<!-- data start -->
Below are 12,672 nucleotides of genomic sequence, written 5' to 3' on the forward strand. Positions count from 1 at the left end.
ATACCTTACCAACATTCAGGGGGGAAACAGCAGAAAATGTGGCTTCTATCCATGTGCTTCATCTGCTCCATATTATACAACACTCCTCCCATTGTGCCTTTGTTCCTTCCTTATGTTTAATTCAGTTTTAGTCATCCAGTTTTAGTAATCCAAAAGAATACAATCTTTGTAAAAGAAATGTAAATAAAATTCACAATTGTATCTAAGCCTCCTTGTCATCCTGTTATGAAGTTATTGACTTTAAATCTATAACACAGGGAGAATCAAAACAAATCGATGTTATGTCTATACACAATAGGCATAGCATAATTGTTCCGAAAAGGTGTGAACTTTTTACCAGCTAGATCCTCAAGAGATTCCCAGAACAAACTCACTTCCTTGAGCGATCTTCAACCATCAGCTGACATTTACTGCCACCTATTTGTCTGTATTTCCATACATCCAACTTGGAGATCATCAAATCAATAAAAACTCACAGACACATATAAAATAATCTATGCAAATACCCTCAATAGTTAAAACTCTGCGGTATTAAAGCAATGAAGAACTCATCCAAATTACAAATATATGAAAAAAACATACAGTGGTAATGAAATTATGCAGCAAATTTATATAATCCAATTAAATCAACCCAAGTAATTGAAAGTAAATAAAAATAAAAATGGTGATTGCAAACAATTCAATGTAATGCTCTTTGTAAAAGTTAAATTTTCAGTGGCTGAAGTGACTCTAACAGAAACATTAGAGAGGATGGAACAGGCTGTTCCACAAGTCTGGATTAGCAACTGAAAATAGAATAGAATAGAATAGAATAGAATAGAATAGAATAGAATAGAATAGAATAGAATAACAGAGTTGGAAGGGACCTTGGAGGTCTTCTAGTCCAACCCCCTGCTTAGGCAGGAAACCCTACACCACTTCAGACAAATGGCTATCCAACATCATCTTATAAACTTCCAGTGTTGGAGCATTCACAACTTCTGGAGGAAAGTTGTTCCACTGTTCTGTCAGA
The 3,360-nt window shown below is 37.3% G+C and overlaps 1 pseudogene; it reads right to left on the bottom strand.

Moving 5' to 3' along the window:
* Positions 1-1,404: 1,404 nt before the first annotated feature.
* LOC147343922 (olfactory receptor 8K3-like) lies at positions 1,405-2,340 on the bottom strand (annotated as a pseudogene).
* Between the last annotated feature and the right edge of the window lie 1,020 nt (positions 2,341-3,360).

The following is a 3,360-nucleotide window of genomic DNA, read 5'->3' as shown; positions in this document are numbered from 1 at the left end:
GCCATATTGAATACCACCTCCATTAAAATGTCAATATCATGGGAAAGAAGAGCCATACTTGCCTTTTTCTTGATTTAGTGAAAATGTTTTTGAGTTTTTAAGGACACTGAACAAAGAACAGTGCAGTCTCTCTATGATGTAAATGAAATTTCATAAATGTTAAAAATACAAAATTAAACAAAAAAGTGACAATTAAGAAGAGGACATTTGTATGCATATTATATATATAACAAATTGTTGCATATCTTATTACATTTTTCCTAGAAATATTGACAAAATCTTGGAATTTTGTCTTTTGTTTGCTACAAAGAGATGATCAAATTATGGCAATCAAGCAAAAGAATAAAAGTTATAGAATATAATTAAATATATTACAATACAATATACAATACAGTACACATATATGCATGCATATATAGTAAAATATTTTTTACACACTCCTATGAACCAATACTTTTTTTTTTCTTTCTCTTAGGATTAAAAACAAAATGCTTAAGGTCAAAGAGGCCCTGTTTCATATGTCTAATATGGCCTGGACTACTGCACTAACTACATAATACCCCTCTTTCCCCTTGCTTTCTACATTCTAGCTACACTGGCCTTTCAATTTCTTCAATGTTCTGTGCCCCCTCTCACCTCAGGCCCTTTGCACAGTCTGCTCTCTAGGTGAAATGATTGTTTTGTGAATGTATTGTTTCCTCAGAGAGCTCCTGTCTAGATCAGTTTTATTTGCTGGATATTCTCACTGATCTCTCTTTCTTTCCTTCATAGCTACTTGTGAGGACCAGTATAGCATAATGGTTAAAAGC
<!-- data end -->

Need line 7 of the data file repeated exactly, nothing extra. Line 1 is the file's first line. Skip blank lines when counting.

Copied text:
* Between the last annotated feature and the right edge of the window lie 1,020 nt (positions 2,341-3,360).